Accuracy in Media

The Report to the
Commissioner of Baseball of an Independent Investigation into the Illegal
Use of Steroids and Other Performance Enhancing Substances by Players
in Major League Baseball
, otherwise known as the “Mitchell Report,”
shocked much of the American public upon its release in December 2007. 
The Report, a result of former United States Senator George J. Mitchell’s
twenty-month investigation into the use of so-called performance-enhancing
drugs in major league baseball, contained many names that few expected
to see on the list, including Roger Clemens and Andy Pettitte, both
pitchers.  Clemens is a seven-time Cy Young Award winner, two more
than any other pitcher, and is considered one of the greatest in baseball

Commissioner of Major
League Baseball Bud Selig noted when the Report was released that those
it named potentially would face disciplinary sanctions.  Whether
he acts remains to be seen.  Many blame Selig for encouraging drug
use in order to boost interest in the game after the lengthy strike
in the mid-1990s.

Clemens, his reputation
and achievements under question, may find it difficult to be inducted
into the Baseball Hall of Fame, a significant blow considering how long
he has been in the league and the many accolades he has won.

Such a punishment, however,
proved insufficient for many over-eager politicians in Congress anxious
to wring some publicity out of the Mitchell Report.  On February
12 the House Committee on Oversight and Government Reform held the first
of two hearings on the issue.  The hearing was entitled “Myths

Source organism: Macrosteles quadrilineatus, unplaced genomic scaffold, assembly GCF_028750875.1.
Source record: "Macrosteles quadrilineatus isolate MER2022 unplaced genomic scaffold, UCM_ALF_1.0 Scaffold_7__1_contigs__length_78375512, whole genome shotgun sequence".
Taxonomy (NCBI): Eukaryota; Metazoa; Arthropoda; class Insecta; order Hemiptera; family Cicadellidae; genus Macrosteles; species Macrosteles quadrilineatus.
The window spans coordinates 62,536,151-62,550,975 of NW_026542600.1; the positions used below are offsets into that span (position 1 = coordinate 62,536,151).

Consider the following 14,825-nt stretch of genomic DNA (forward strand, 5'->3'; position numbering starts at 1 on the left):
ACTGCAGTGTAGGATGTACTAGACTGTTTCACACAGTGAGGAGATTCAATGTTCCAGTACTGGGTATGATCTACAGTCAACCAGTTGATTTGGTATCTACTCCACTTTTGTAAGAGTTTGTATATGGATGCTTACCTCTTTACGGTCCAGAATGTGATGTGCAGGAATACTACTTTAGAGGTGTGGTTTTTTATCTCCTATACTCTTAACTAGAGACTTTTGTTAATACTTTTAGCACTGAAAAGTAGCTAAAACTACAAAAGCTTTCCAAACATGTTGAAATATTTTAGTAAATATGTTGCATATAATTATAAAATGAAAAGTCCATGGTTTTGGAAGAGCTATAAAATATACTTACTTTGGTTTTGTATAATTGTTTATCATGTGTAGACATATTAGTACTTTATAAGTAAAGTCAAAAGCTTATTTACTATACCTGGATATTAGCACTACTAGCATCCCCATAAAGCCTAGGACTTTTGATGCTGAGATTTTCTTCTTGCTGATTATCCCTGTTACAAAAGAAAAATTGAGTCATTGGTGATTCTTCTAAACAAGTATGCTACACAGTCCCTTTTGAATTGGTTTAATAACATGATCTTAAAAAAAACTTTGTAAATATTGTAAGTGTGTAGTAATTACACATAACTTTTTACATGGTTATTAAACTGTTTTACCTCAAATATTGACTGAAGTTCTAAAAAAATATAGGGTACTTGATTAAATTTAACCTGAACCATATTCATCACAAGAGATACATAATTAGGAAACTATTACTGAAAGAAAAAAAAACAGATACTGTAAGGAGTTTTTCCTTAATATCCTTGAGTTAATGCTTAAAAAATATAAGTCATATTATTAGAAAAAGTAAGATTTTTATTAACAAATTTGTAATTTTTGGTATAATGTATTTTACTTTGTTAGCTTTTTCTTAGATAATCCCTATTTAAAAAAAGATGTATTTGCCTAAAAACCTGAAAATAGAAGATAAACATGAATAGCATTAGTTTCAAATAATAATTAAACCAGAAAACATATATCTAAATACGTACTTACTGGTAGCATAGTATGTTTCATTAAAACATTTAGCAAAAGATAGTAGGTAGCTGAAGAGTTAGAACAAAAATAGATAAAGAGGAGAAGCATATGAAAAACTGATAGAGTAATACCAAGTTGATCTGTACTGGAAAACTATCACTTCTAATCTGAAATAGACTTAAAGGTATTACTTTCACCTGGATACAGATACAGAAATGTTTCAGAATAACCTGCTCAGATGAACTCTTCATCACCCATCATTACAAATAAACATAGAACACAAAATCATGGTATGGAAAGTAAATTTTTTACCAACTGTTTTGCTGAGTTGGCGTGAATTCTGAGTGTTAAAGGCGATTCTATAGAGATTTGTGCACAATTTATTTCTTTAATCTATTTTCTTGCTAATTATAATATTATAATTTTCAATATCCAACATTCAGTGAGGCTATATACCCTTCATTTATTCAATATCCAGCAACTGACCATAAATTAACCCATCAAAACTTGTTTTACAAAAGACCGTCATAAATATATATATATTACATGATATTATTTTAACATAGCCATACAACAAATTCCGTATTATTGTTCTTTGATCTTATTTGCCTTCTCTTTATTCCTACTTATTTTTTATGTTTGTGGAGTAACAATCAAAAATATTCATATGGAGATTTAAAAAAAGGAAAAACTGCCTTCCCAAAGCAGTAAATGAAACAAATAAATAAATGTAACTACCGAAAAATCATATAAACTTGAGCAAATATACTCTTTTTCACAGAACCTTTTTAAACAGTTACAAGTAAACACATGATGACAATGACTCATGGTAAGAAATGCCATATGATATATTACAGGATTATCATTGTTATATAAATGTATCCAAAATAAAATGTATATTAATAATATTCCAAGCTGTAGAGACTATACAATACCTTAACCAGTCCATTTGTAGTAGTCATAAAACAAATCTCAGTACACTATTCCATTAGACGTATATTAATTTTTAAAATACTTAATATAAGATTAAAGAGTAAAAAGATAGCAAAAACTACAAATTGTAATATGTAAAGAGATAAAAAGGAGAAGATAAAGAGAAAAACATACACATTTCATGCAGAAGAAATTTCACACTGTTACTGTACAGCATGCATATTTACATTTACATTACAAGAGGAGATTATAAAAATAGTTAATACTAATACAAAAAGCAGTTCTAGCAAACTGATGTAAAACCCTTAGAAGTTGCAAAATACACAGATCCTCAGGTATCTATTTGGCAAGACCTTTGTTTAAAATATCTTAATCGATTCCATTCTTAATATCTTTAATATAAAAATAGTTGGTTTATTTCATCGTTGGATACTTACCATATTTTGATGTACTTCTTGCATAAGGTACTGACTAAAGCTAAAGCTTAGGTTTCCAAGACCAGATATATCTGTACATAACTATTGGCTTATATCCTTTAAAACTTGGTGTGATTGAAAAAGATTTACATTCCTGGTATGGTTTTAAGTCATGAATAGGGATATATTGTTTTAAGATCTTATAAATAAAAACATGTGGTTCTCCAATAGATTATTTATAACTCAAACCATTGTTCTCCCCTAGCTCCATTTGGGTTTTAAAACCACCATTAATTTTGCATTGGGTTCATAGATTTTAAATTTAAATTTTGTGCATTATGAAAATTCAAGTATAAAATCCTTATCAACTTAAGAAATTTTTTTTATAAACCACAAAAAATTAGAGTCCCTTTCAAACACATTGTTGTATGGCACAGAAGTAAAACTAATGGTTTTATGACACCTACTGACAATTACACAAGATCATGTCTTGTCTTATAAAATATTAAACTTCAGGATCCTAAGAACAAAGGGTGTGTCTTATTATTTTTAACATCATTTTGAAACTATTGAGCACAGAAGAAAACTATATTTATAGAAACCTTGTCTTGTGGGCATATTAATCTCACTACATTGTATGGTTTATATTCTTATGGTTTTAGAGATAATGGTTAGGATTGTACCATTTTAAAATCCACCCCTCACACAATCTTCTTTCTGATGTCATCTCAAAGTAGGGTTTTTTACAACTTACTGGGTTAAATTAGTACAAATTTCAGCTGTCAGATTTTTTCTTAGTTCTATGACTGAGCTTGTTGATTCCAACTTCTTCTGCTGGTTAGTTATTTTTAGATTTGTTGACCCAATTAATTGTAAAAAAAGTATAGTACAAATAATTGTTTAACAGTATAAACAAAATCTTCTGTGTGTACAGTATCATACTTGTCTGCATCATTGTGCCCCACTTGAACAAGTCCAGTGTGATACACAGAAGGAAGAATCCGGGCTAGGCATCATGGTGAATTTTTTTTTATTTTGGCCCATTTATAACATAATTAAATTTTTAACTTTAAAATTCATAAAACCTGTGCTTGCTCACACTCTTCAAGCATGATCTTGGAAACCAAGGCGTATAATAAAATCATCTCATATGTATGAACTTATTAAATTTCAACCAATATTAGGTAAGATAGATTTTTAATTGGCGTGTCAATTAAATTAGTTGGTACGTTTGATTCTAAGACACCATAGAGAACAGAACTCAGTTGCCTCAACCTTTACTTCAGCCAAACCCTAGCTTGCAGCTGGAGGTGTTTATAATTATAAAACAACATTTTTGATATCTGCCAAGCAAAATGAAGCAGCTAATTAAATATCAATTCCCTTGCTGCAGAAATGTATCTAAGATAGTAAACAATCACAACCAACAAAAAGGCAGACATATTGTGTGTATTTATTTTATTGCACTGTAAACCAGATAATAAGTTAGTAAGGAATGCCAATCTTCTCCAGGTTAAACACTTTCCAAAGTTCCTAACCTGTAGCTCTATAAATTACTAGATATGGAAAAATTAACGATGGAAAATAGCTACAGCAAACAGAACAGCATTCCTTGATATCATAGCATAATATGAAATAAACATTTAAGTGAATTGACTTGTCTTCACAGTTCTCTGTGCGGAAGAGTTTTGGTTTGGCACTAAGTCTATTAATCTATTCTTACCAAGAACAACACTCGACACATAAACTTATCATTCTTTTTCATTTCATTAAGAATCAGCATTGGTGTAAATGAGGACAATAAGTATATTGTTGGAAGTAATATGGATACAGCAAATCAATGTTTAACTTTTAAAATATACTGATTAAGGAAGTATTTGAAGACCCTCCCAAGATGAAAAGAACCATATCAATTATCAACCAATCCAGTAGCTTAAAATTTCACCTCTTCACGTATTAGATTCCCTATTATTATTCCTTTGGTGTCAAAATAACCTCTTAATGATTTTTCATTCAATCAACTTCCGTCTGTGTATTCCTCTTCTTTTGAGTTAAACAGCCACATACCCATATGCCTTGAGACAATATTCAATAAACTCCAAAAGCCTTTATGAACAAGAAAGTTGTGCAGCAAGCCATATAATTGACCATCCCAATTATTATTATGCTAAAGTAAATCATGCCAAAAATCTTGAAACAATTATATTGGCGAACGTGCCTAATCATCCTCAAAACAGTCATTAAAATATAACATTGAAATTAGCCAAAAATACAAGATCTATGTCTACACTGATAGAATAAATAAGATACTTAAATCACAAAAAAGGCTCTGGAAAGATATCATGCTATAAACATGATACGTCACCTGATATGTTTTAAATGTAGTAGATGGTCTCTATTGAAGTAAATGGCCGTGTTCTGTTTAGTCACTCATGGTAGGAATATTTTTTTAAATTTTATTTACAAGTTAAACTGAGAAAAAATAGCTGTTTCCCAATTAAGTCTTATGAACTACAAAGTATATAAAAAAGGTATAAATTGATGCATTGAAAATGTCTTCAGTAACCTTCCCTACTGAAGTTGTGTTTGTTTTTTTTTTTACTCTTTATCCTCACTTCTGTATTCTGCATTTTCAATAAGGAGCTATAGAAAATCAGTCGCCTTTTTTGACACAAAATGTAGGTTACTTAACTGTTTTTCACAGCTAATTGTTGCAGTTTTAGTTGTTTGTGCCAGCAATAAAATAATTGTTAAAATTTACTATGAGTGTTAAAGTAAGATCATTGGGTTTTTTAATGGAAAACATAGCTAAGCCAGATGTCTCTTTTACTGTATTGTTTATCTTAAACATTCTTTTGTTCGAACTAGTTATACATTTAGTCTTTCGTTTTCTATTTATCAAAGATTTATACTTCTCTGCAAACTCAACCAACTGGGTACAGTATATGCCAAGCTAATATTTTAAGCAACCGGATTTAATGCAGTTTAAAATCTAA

and Facts about Human Growth Hormone, B12, and Other Substances” and
included four witnesses – a deputy director of the National Heart,
Lung and Blood Institute, an associate professor of medicine at the
Boston University School of Medicine, a professor of clinical pediatrics
at the University of Virginia, and a medical doctor with the Department
of Rehabilitation Medicine, Hospital for Joint Diseases.  What
does a professor of pediatrics have to do with steroids in professional

The following day the
Committee held another hearing on the subject.  This hearing was
much more prominent because Clemens himself testified, as did his trainer,
who leveled the accusations against him in the first place, as well
as an investigator on former Senator Mitchell’s staff.  During
the hearing Clemens stated he “never used anabolic steroids or
human growth hormone,” while his trainer maintained that he had.

After the theatrics of
the Congressional hearing subsided, one would have thought the issue
would be closed.  Wrong.  It appears some Representatives
need more publicity on the issue.  Representative Henry A. Waxman
(D-CA), Chairman of the Committee, and Thomas B. Davis, III (R-VA),
Ranking Member, sent a letter to Attorney General Michael Mukasey on
Wednesday urging the Department of Justice to investigate whether Clemens
perjured himself and made knowingly false statements in his testimony.

This is what the
resources of Congress and the Federal Government are being used for? 
Since when does Congress have authority over sports in the first place? 
The last time I read the United States Constitution there was no mention
of a power to regulate athletics.  But now we have two days worth
of testimony on the issue and a letter urging the Department of Justice,
which is already strained morally and financially, to waste its limited
resources on an investigation into something over which Congress has
no jurisdiction.

After releasing the letter
Davis stated, “For the good of the investigation and integrity of
the Committee, we’ve asked the Department of Justice to get to the bottom
of this.”  This is utterly ridiculous. Shame on these Representatives
for misusing their power.

The Justice Department
ought to ignore this letter, the Congressional testimony, and everything
else involved with the case.  Sure, some performance-enhancing
drugs are illegal. If Clemens acted unlawfully he should be punished
by local law enforcement.  He also should be denied induction into
the Hall of Fame and have his records/achievements tossed out. 
But let’s be serious – Congress has no business in baseball.

Guest columns do not necessarily reflect the views of Accuracy in Media or its staff.

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